Home for the Holidays

I. Christmas Preparations

Because we didn’t travel this year and the kids had almost two weeks off school, we had a long stretch of time at home, but somehow it seemed to go quickly.

The Saturday before Christmas in between making six trays of gingerbread cookies and a pan of fudge, we binged on Christmas specials. We own a lot and we all had a great pent-up desire to watch them after telling June night after night that we couldn’t because Noah had too much homework, so we watched four in a row, pausing only to deliver gingerbread cookies to friends of the family who were leaving town the next day. We had decided to give away a lot of the cookies and candy we made this year so we could still have a little of everything we usually make but not be overwhelmed with sweets with only the four of us to eat them. This ended up being really fun, making the treats as well as all the little visits.

Sunday we only watched one movie from our stash, but we also went to the American Film Institute to see The Muppet Christmas Carol in a theater, which was great fun. Noah and I read the book when he was nine, but it was June’s introduction to the story, and a pretty good one at that.  I didn’t remember that it was so faithful to the original. After the movie, we discussed similarities between Scrooge and the Grinch. I told June how when she was three and we were watching the How the Grinch Stole Christmas she kept saying over and over, “He is so mean. He is so mean,” and then at the end, surprised, “So now he’s nice?”  Same story, really.

Beth went to work Monday and Tuesday, but Tuesday she only worked a half-day and she took June with her so I could get some work done. Monday the kids and I made buckeyes (chocolate-covered peanut butter balls) and we made deliveries to Sasha’s family and to Megan’s because they live within walking distance and Megan’s family was also heading out of town.

While I was gathering ingredients for the buckeyes, I switched on the radio, heard they were about to play an excerpt from “The Santaland Diaries,” thought about it for a moment, decided Noah was old enough for a mild introduction to David Sedaris, and called him in to listen. The part that really made Noah laugh was when a mother wants the department store elf to tell her child Santa won’t bring presents if he doesn’t behave, but he goes quite a bit further, describing how Santa will steal everything from the house, despite the mother’s urgent attempts to hush him.

On Christmas Eve, Beth made cranberry sauce and pumpkin pie, I wrapped presents and the kids practiced their homemade production of The Nutcracker, which they performed for us before dinner. (They planned to make a video version on Christmas day, but artistic differences scuttled the project.) We put out gingerbread cookies in the shape of the word “Ho” (Noah made these) for Santa and I went into the garden with a flashlight to pick one of the last carrots for Rudolph because he deserves the best.

II. On Christmas Day, On Christmas Day

On Christmas morning the kids were opening their stockings by 6:00 a.m., the earliest they were allowed out of bed. I’d heard June going to the bathroom two hours earlier and she told me later she thought she’d heard Santa and the reindeer on the roof while she was in there.  Beth and I rolled out of bed around 6:30 and well before 7:30 all the presents were opened. I won’t list them all, but June got books, a skateboard and an American Girl doll (Kaya, the eighteenth-century Native American girl, as well as a box set of books about her and a bunch of accessories). Noah got books, a camcorder, a shirt, gift certificates and a check.  I got books, audiobooks, and gift cards.  Beth got books and a metal thermos that entitles her to 10% off each drink at a local coffee shop. But our main present to each other was to get the kids’ preschool self-portraits framed, only two and a half and seven and a half years after they finished preschool. Better late than never, no?

June and I went to the playground in the afternoon where I sat on a bench and read Doctor Sleep, struggling to turn the pages with my fingers in gloves while June climbed on the rocks by the creek and swung on the swings for a half hour or so. Later Beth and I cooked dinner—mashed potatoes, Brussels sprouts, mushroom-Swiss cheese puff pastry, cranberry sauce and rolls. It was all quite delicious.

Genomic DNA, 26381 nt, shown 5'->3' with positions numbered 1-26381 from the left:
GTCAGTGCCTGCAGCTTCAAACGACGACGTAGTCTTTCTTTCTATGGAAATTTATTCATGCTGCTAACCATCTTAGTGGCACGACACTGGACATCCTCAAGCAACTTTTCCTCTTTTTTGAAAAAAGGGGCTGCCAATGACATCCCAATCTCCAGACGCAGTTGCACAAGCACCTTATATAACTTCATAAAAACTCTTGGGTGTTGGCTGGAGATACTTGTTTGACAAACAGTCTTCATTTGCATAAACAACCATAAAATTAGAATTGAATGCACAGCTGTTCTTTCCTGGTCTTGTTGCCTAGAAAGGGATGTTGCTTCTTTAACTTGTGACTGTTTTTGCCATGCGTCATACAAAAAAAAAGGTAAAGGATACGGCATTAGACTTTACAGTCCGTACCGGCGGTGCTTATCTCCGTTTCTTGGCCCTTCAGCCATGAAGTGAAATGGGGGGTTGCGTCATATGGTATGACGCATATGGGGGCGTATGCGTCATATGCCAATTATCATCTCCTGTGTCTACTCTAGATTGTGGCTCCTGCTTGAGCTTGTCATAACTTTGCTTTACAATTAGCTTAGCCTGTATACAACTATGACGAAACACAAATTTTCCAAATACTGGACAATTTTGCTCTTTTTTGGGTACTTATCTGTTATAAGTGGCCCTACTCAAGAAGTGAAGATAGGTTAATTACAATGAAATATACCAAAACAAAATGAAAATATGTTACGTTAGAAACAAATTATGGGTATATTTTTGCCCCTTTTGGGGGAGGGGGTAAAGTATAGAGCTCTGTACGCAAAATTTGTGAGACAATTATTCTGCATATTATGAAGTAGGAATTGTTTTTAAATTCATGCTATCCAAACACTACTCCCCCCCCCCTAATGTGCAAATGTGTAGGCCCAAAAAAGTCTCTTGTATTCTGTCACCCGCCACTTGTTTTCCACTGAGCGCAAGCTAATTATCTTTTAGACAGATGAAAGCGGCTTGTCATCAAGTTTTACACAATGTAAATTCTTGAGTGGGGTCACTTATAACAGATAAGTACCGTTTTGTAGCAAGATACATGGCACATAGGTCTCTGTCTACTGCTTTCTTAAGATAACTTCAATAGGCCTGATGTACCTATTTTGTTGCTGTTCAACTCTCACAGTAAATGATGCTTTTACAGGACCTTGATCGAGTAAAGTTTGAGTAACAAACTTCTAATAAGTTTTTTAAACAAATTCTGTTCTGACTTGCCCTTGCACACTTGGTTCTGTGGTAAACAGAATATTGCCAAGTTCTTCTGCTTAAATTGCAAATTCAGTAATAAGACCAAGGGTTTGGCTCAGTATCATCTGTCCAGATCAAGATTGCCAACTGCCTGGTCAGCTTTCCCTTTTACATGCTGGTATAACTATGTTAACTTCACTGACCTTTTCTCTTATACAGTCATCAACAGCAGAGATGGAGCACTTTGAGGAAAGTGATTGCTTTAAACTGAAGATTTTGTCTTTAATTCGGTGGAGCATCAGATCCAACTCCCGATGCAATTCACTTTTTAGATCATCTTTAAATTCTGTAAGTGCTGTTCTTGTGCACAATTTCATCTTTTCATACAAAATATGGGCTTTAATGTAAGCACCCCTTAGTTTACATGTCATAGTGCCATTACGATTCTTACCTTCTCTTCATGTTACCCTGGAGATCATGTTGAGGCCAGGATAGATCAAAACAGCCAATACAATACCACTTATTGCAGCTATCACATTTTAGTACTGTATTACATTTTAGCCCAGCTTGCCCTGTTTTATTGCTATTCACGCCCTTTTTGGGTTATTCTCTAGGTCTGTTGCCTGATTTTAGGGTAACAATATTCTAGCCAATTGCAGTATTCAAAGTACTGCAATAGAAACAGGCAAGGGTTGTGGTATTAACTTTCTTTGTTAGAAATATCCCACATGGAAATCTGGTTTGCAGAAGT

Overall, it was a strange day; I was half content, half melancholy about being separated from my family of origin on what would have normally been their turn. I didn’t predict it would be as hard as it was because I don’t feel sad when we’re with Beth’s folks for holidays—it’s what we do half the time, I’m used to it and I enjoy seeing them as well. But whenever anyone posted photos on Facebook from my aunt Peggy’s house in Boise where Mom, Jim, and Sara were staying along with Peggy’s family, I had the feeling we should have been there.

III. Christmas Aftermath

But my mood improved after Christmas day was over. The two days after Christmas June went to an ice skating camp run by the county park system. We thought it would be good to get her out of the house for a couple days so she didn’t end up bouncing off the walls, and also so we could have some time alone with Noah and with each other. Thursday was Noah’s day. We took him into the city, where we went to a Van Gogh exhibit at the Phillips, browsed at Kramerbooks, where he spent some of the Christmas money he got from my mother, and then we went out to lunch.

Friday, Beth and I left the house at 11:30 and we were kid-free for five and half hours.  We delivered more treats (which now included pizelles Beth had made) to families who live in Silver Spring, had lunch at Republic (Takoma Park’s newest restaurant) and then went back to Silver Spring to see Inside Llewyn Davis. It was our second time in that theater in less than a week but I don’t remember the last time Beth and I saw a movie in a theater alone together. It might have been a year ago, or even two. The movie was fun and it felt good, restorative even, having that long block of time together, and made me think we should get a sitter for our first (or twenty-second) wedding anniversary in a little over a week.

Around this point, halfway through break, Noah started doing homework in earnest. Up to then he’d either been enjoying some homework-free days, or working just a few hours a day. I’m sad to say that he spent the last six days of his twelve-day break mostly working. Because he’s taking high school-level algebra and Spanish he has to take countywide standardized tests in those subjects in January and he had a preparation packet for each of those classes. The math didn’t take long, but he was working on the Spanish for four or five days, full days.  I was sad that homework ate up so much of his break, but at least he had some time to relax at the beginning, and he got to go to a movie, and a museum, and I read to him from the fourth and then the fifth book in the Fablehaven series (Secrets of the Dragon Sanctuary and Keys to the Demon Prison) every day of break except the very last one.